Globally, Mr. Van de Put said Mondelez is dealing with a “fast-changing and complex environment,” but demand for the company’s products “is strong and our momentum is sustained.” He said the war in Ukraine, pockets of COVID in Southeast Asia, record inflation and supply chain disruptions are just some of the factors making the current period one of the most difficult in his career from an operational perspective.
Even so, demand remains very strong, he said.
“And if you look at the quarter, for instance, in chocolate, we grew our revenues by 8.1%, and that was accompanied also by very strong volume growth, which was 5.8%,” Mr. Van de Put said. “And then in biscuits, our biggest category, we grew revenue by 6.7% and volume was 2.2%. All regions performed well. They’re all growing 5% or more. We continue to invest in our brands. We did not pull back on our investments. So we are going to continue to do that this year because we are in a high pricing environment, and we believe we need to keep supporting our brands. And despite all that, we are delivering very good dollar profit growth.”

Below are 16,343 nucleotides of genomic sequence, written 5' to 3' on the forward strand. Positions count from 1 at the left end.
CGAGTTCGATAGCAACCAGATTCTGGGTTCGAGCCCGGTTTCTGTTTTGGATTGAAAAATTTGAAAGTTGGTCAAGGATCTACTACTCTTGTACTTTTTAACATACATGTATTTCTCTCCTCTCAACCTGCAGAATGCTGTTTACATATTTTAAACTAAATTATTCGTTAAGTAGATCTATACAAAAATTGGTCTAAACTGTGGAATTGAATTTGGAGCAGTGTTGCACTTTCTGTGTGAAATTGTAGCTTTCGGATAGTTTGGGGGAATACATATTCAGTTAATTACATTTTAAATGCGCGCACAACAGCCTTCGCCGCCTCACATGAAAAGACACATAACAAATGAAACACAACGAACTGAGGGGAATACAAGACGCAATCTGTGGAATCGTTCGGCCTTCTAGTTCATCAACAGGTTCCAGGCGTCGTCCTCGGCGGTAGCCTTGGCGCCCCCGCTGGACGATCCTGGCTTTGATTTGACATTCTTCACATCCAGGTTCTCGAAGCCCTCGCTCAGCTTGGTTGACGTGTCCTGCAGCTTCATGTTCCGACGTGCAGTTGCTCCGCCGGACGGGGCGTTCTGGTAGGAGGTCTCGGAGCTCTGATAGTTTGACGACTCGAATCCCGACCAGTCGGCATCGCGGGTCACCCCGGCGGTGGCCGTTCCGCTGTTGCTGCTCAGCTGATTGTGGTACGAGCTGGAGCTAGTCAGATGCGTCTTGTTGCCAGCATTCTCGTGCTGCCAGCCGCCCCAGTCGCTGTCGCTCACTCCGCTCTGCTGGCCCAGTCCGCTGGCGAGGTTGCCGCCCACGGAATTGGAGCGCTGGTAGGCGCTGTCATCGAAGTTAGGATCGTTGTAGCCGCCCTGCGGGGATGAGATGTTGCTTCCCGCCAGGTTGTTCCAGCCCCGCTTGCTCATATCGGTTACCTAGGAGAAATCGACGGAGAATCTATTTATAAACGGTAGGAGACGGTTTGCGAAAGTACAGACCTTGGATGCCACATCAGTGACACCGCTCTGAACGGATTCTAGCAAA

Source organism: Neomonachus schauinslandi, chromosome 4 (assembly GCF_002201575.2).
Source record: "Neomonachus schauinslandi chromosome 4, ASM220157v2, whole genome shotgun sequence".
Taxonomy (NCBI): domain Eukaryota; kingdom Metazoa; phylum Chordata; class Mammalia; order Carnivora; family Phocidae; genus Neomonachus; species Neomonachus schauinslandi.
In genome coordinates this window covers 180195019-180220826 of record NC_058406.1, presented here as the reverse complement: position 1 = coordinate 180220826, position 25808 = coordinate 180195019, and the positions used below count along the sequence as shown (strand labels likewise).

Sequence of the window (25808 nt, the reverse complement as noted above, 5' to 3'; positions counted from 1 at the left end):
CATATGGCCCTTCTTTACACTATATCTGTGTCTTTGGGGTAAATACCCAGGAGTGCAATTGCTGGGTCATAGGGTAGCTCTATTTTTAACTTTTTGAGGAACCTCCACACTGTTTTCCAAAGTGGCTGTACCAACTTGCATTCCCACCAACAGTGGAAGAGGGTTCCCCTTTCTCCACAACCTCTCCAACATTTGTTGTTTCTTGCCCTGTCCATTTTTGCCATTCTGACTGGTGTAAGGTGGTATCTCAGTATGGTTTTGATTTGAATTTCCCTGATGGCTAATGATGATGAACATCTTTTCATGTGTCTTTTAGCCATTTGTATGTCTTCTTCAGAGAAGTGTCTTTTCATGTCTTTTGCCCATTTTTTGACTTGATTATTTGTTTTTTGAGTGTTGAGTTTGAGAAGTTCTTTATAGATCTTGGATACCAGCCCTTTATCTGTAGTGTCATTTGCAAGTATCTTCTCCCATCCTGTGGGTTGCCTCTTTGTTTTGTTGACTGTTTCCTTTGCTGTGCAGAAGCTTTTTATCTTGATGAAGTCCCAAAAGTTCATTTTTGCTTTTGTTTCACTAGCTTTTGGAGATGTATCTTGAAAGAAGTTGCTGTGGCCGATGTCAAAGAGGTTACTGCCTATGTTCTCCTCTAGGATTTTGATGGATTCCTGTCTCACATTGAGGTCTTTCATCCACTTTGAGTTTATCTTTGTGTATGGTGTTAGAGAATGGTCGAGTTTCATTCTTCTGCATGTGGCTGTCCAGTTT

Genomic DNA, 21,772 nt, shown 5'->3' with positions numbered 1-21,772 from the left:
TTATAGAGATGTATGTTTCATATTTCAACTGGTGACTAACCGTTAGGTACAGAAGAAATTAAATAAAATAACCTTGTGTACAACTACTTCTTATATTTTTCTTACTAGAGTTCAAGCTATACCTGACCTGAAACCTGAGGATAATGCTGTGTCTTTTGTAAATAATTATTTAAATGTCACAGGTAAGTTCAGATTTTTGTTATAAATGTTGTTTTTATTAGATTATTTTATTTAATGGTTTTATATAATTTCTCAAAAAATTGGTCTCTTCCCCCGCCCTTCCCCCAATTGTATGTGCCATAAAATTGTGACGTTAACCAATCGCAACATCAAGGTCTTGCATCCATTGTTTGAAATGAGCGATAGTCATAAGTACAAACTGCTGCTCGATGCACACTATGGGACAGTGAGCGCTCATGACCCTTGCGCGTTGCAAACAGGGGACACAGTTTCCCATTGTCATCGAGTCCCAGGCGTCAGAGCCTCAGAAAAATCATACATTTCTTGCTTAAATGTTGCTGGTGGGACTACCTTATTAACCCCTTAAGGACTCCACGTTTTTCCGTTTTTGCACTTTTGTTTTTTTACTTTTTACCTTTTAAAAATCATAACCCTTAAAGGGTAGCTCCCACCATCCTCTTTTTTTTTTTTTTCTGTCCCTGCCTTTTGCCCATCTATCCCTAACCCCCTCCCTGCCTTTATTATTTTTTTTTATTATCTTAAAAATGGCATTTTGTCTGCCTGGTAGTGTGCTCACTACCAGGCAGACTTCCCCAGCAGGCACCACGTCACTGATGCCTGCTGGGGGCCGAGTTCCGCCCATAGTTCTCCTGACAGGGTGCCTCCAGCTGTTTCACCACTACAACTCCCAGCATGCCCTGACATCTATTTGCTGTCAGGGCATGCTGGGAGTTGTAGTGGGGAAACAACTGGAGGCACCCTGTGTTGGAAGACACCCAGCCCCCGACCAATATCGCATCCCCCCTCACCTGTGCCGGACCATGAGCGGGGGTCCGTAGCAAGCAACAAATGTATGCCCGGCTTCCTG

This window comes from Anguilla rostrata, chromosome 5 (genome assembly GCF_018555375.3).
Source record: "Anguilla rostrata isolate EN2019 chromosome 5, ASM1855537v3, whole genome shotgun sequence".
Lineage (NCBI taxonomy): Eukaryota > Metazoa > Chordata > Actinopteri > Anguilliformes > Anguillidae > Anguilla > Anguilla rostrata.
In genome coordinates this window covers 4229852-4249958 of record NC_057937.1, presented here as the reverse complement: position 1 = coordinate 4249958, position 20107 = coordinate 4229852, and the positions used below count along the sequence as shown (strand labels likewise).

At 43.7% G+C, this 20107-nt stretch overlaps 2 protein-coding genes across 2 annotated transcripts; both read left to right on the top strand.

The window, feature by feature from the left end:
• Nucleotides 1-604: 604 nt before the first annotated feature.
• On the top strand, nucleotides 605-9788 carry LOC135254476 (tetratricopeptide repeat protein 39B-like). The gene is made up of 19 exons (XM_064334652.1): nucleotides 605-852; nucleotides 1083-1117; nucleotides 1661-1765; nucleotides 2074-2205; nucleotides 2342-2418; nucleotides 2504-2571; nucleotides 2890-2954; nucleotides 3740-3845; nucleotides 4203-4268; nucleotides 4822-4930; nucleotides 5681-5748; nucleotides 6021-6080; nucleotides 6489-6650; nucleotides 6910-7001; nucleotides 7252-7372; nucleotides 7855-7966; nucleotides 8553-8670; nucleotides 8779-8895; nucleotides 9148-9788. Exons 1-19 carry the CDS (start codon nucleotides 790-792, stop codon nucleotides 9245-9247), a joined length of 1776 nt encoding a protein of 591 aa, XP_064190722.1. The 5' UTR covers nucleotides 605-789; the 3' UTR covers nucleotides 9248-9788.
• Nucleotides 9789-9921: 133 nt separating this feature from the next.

Mondelez net income in the first quarter ended March 31 was $855 million, equal to 62¢ per share on the common stock, down 11% from $961 million, or 68¢ per share, during the first quarter last year. Net revenues were $7.76 billion, up 7% from $7.24 billion a year earlier.
Results included $164 million of asset impairment and exit costs in 2022, up from $90 million in 2021. Adjusted earnings per share were up nearly 14%.
For the year, Mondelez is forecasting 2022 sales growth of 4% or greater and mid- to high single-digit earnings per share growth.
Mr. Zaramella said Mondelez expects asset write-offs and onetime costs of approximately $143 million as a result of the business stoppage in Ukraine. For the remainder of 2022, the company is expecting about $200 million in revenue headwinds from the loss of revenue in Ukraine as well as losses related to finished goods that the Ukraine plant produces for other countries within Europe, he said. The lost revenue is expected to translate into 3¢ lower earnings per share.